Top Stories

May 01, 2020

Climate Change

Covid-19 crisis will wipe out demand for fossil fuels, says IEA

The International Energy Agency’s (IEA) latest report has stated that the outbreak of Covid-19 would wipe out demand for fossil fuels. The collapse of fossil fuel demand could lead global emissions to fall by 8 percent compared with 2019, a drop six times larger than the record fall after the financial crisis in 2009 to lows not seen in the past decade. According to the report, renewable energy is expected to grow by 5 percent this year, to make up almost 30 percent of the world’s shrinking demand for electricity. It also found that global energy demand was likely to plummet by 6 percent this year, the equivalent of losing the entire energy demand of India – the world’s third largest energy consumer. According to IEA’s executive director Fatih Birol, the growth of renewables despite a global crisis could spur fossil fuel companies towards their goals to generate more clean energy. Birol also called on governments to include clean energy at the heart of economic stimulus packages to ensure a green recovery. (The Guardian)

EU lawmaker puts 65 percent emissions cut on the table

The European Parliament is gearing up for tough talks on the EU’s climate target for 2030, with a 65 percent emissions cut now firmly on the table. The 65 percent target was proposed by Swedish social democrat, Jytte Guteland, noting a higher benchmark than the 50-55 percent emission cuts promised by the European Commission as part of its Green Deal initiative. According to the UN emissions gap report, a 65 percent emission cut by 2030 would bring the EU’s climate action in line with the objective of the Paris Agreement to limit global heating to 1.5°C. Whilst environmental activists have applauded the move, the centre-right European People’s Party (EPP) said it was only ready to back a 50 percent emission target for 2030 but would not go further without a thorough cost-benefit analysis and comparable commitments from other big polluters such as the US and China. (edie)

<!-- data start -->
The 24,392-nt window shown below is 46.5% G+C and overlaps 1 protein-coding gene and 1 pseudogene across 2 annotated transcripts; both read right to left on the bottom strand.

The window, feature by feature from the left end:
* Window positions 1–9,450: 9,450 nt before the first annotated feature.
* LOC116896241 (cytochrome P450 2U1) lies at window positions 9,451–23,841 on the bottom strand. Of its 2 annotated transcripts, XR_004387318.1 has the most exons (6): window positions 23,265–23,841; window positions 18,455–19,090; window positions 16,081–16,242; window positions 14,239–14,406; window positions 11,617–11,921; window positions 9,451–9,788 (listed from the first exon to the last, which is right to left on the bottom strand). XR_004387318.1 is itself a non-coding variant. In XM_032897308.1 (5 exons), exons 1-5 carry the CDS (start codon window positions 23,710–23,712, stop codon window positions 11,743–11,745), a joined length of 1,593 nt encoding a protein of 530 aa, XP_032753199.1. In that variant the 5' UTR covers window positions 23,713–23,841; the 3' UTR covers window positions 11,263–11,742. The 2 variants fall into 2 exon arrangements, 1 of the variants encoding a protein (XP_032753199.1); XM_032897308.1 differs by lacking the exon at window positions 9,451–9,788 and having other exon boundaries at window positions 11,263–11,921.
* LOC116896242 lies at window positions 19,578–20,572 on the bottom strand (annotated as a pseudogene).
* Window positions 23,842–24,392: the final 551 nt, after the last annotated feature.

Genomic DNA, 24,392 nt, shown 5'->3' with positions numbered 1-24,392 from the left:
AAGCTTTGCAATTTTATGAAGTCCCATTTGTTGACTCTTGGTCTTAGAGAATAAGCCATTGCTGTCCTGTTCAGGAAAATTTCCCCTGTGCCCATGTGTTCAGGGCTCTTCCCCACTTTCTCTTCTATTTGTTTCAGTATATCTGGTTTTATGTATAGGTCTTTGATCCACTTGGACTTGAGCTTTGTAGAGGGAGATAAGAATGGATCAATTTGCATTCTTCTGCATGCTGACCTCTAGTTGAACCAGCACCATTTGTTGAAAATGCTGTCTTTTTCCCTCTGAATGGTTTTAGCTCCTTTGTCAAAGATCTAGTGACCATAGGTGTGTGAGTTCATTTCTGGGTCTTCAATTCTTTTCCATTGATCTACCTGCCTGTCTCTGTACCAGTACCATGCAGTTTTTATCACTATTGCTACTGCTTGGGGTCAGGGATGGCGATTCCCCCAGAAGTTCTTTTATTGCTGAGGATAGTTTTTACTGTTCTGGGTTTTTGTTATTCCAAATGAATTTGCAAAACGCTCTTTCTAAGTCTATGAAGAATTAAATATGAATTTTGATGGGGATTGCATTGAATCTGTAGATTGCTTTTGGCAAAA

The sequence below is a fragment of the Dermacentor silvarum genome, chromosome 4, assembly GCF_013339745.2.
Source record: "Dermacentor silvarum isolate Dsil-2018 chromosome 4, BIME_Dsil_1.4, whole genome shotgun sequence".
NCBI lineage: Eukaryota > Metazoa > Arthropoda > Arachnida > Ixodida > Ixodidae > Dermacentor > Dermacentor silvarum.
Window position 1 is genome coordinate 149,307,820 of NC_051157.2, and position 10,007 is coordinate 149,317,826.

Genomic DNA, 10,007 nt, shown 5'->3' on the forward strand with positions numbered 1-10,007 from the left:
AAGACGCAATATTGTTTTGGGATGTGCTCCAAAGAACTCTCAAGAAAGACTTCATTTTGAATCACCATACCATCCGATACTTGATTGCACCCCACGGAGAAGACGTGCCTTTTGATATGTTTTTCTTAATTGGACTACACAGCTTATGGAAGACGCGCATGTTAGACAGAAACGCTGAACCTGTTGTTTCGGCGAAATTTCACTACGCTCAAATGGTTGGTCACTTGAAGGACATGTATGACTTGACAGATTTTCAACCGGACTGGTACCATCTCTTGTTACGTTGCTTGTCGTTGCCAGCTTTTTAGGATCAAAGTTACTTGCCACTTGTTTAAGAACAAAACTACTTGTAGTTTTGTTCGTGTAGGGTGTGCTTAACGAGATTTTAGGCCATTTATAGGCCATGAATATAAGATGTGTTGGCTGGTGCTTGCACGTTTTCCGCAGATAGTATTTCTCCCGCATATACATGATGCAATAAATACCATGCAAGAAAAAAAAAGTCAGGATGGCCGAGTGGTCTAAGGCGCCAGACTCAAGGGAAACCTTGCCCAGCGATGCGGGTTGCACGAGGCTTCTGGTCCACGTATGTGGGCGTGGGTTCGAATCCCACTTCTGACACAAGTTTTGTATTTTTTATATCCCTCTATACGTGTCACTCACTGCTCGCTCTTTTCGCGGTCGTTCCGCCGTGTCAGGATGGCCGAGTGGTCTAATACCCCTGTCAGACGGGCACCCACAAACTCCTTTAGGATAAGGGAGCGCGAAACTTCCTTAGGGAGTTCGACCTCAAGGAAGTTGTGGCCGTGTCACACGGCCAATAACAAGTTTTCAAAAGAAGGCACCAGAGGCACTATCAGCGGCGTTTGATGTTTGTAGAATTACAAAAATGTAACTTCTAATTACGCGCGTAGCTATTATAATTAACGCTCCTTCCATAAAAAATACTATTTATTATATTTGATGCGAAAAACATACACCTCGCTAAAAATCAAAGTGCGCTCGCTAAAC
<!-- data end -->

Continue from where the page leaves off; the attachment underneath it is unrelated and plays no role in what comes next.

Climate Change/Sustainable Investment

Norway wealth fund to back AGM resolution to make Barclays a ‘net zero’ bank

Norway’s sovereign wealth fund will vote in favour of a resolution committing Barclays to tackling climate change at the bank’s annual general meeting, instead of a separate shareholder resolution. The climate-related resolution was put forward by the bank’s board in response to pressure from investors and the campaign group ShareAction which had put forward its own resolution. ShareAction was calling on investors to also back its own resolution to ensure the bank stops financing carbon emitters rather than merely taking offsetting measures. Norway’s wealth fund has long been pushing for the firms it invests in to disclose non-financial data, such as greenhouse gas emissions, and to find out how resilient their businesses would be to various climate change scenarios. The fund holds a 2.94 percent stake in Barclays which was worth $1.2 billion at the end of 2019. Except for ShareAction’s resolution, the fund said it would back all the other resolutions presented at Barclays’ AGM. (Reuters)

Cybersecurity/ Community

Sale of .org domain to private equity firm blocked after outcry

The internet’s main oversight body, the Internet Corporation for Assigned Names and Numbers (Icann), has blocked the $1.1 billion sale of the .org domain to a US private equity firm, following an outcry from activists and calls by politicians for the deal to be scrapped, as previously reported. Icann’s rules allow it to reject the transfer of a top-level domain if it believes it would jeopardise that domain’s security and stability. The Internet Society and Ethos Capital, the investment firm that tried to buy .org, said these concerns were not relevant to the proposed deal. Icann said it rejected the sale based on “a change from the fundamental public interest nature [of the registry] to an entity that is bound to serve the interests of its corporate stakeholders, and which has no meaningful plan to protect or serve the .org community”. (Financial Times*)

Gender Equality

UK aid efforts to tackle gender equality marred by ‘inaccuracy’, says watchdog

According to the National Audit Office (NAO) financial watchdog, efforts by the UK government to achieve gender equality through its aid programmes need to be better managed and more transparent. In a report, the NAO called out the Department for International Development’s (DfID) 12 year gender equality strategy as wide-ranging, but that it did not have a long-term, costed, implementation plan, which limits “its ability to assess progress and consider value for money”. In 2018, when the department launched its strategy, it estimated that two-thirds of bilateral aid, £4.2 billion, was spent on programmes that targeted gender equality as a policy objective – 71 percent more than in 2011. However, the watchdog said its analysis showed that 33 percent of this money had been incorrectly classified. The watchdog recommended DfID publish a plan for implementing its strategy setting out key milestones and planned achievements in the short, medium and long term. (The Guardian)


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Image Source: time lapse photography of square containers at night by Federico Beccari on Unsplash.